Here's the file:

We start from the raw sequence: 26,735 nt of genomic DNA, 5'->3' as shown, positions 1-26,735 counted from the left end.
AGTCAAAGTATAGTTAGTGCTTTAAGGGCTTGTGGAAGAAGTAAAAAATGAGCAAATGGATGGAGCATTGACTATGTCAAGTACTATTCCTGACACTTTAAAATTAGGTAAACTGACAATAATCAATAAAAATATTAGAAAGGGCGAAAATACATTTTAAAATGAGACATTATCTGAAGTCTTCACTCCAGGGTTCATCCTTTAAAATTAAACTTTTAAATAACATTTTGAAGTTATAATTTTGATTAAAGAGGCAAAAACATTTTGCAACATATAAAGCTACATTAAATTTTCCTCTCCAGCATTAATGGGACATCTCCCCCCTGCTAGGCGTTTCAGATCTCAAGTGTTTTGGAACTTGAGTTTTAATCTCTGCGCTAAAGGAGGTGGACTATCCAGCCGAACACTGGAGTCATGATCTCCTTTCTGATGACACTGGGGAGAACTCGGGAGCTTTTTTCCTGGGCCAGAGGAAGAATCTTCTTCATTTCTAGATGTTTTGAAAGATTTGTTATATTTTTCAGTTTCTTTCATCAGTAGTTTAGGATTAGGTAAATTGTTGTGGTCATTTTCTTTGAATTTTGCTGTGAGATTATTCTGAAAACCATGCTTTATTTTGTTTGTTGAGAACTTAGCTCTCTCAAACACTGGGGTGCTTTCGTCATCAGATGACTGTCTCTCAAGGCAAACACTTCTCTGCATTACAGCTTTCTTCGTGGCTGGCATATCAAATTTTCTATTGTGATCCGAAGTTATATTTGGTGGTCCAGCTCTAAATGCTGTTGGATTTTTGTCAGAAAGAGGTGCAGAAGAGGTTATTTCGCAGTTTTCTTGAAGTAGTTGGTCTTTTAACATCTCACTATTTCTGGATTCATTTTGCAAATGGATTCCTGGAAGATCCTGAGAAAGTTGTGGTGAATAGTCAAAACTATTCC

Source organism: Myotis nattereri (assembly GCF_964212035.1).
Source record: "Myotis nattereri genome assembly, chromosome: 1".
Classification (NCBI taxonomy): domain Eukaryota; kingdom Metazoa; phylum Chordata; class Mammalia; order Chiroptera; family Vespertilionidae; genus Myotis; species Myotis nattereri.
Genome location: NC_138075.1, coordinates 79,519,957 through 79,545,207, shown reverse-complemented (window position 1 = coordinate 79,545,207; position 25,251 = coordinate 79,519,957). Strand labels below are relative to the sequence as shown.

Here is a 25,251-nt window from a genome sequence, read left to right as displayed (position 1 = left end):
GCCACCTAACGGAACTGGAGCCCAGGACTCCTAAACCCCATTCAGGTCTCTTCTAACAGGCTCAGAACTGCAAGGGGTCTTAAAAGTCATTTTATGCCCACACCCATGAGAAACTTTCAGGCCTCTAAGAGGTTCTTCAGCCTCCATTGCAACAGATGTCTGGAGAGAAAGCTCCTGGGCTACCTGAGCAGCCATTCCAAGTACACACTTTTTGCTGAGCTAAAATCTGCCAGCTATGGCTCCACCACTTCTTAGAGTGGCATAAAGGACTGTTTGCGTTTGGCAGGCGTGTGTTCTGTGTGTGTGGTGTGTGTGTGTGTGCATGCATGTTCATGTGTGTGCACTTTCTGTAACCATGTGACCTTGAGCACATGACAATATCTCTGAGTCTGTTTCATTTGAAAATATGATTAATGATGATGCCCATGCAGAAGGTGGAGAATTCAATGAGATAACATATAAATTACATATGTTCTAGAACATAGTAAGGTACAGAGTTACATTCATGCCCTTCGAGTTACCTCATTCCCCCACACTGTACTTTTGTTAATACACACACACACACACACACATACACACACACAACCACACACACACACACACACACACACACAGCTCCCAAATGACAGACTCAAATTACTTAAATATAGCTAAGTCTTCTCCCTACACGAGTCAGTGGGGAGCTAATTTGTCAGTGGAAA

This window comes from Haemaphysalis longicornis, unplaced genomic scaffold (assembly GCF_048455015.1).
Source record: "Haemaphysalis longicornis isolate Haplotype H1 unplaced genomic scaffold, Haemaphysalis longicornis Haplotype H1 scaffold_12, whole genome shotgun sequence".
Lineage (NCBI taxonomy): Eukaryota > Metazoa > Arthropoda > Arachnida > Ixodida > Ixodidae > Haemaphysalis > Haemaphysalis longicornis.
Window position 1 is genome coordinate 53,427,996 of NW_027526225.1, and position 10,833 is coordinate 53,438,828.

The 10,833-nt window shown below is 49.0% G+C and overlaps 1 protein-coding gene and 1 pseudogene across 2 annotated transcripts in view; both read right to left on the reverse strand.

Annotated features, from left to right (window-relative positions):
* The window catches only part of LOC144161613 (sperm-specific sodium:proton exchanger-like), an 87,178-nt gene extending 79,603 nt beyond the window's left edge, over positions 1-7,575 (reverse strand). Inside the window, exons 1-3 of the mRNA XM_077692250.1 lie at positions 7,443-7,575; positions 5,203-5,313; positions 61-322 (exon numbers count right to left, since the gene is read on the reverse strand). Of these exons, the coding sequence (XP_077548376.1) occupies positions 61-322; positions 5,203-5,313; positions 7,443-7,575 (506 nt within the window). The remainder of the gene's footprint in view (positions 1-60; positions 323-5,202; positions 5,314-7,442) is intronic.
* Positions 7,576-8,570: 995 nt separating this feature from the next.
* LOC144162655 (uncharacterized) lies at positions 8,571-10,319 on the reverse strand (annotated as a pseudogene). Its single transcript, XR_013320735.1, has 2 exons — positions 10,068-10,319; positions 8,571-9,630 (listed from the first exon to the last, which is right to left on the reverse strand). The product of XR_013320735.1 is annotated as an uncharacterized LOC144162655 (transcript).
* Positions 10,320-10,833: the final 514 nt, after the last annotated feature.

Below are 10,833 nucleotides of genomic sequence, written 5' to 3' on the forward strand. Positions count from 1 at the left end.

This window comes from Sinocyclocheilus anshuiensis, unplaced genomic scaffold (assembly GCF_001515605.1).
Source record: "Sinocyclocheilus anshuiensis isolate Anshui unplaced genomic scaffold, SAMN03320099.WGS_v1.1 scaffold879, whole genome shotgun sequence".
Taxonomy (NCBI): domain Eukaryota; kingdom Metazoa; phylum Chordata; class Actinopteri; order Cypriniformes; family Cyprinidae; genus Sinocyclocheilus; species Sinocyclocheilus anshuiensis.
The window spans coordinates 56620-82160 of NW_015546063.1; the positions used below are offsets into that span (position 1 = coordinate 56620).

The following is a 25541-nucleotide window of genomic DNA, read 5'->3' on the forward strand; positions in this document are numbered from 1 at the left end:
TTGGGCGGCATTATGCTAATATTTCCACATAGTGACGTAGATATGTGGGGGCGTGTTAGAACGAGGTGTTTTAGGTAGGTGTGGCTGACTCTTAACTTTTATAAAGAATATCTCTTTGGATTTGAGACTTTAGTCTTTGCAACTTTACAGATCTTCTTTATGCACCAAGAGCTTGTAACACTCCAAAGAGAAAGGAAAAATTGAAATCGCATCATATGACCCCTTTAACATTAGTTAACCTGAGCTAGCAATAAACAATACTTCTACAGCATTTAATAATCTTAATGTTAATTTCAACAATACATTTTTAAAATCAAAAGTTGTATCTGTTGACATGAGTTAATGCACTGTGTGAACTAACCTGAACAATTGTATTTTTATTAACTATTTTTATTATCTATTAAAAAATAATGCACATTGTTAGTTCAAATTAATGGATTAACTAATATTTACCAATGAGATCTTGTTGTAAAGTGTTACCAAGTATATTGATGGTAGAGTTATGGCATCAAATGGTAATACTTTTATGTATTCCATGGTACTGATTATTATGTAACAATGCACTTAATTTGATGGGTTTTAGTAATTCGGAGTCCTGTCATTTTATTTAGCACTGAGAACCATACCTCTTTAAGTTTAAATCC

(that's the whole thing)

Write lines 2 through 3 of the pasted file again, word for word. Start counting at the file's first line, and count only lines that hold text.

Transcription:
AGTCAAAGTATAGTTAGTGCTTTAAGGGCTTGTGGAAGAAGTAAAAAATGAGCAAATGGATGGAGCATTGACTATGTCAAGTACTATTCCTGACACTTTAAAATTAGGTAAACTGACAATAATCAATAAAAATATTAGAAAGGGCGAAAATACATTTTAAAATGAGACATTATCTGAAGTCTTCACTCCAGGGTTCATCCTTTAAAATTAAACTTTTAAATAACATTTTGAAGTTATAATTTTGATTAAAGAGGCAAAAACATTTTGCAACATATAAAGCTACATTAAATTTTCCTCTCCAGCATTAATGGGACATCTCCCCCCTGCTAGGCGTTTCAGATCTCAAGTGTTTTGGAACTTGAGTTTTAATCTCTGCGCTAAAGGAGGTGGACTATCCAGCCGAACACTGGAGTCATGATCTCCTTTCTGATGACACTGGGGAGAACTCGGGAGCTTTTTTCCTGGGCCAGAGGAAGAATCTTCTTCATTTCTAGATGTTTTGAAAGATTTGTTATATTTTTCAGTTTCTTTCATCAGTAGTTTAGGATTAGGTAAATTGTTGTGGTCATTTTCTTTGAATTTTGCTGTGAGATTATTCTGAAAACCATGCTTTATTTTGTTTGTTGAGAACTTAGCTCTCTCAAACACTGGGGTGCTTTCGTCATCAGATGACTGTCTCTCAAGGCAAACACTTCTCTGCATTACAGCTTTCTTCGTGGCTGGCATATCAAATTTTCTATTGTGATCCGAAGTTATATTTGGTGGTCCAGCTCTAAATGCTGTTGGATTTTTGTCAGAAAGAGGTGCAGAAGAGGTTATTTCGCAGTTTTCTTGAAGTAGTTGGTCTTTTAACATCTCACTATTTCTGGATTCATTTTGCAAATGGATTCCTGGAAGATCCTGAGAAAGTTGTGGTGAATAGTCAAAACTATTCC

Source organism: Myotis nattereri (assembly GCF_964212035.1).